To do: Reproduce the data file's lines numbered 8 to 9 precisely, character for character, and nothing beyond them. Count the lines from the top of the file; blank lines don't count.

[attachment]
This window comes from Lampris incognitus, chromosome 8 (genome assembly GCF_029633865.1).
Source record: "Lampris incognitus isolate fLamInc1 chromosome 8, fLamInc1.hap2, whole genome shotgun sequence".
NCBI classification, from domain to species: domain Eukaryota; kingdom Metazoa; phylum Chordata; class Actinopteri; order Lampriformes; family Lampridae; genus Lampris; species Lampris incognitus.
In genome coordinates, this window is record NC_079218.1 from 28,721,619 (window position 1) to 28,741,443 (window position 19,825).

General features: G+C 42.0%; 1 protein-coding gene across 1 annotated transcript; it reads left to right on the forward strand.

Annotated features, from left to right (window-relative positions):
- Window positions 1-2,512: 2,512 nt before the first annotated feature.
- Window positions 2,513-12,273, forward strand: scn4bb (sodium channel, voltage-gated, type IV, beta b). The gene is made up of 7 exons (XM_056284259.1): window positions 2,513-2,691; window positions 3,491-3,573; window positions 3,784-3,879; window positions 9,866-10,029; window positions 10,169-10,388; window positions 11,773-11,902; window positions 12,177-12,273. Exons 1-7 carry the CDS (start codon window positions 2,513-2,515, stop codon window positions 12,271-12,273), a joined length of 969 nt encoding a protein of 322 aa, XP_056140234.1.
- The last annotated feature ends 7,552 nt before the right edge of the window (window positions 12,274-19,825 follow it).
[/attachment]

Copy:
- Window positions 2,513-12,273, forward strand: scn4bb (sodium channel, voltage-gated, type IV, beta b). The gene is made up of 7 exons (XM_056284259.1): window positions 2,513-2,691; window positions 3,491-3,573; window positions 3,784-3,879; window positions 9,866-10,029; window positions 10,169-10,388; window positions 11,773-11,902; window positions 12,177-12,273. Exons 1-7 carry the CDS (start codon window positions 2,513-2,515, stop codon window positions 12,271-12,273), a joined length of 969 nt encoding a protein of 322 aa, XP_056140234.1.
- The last annotated feature ends 7,552 nt before the right edge of the window (window positions 12,274-19,825 follow it).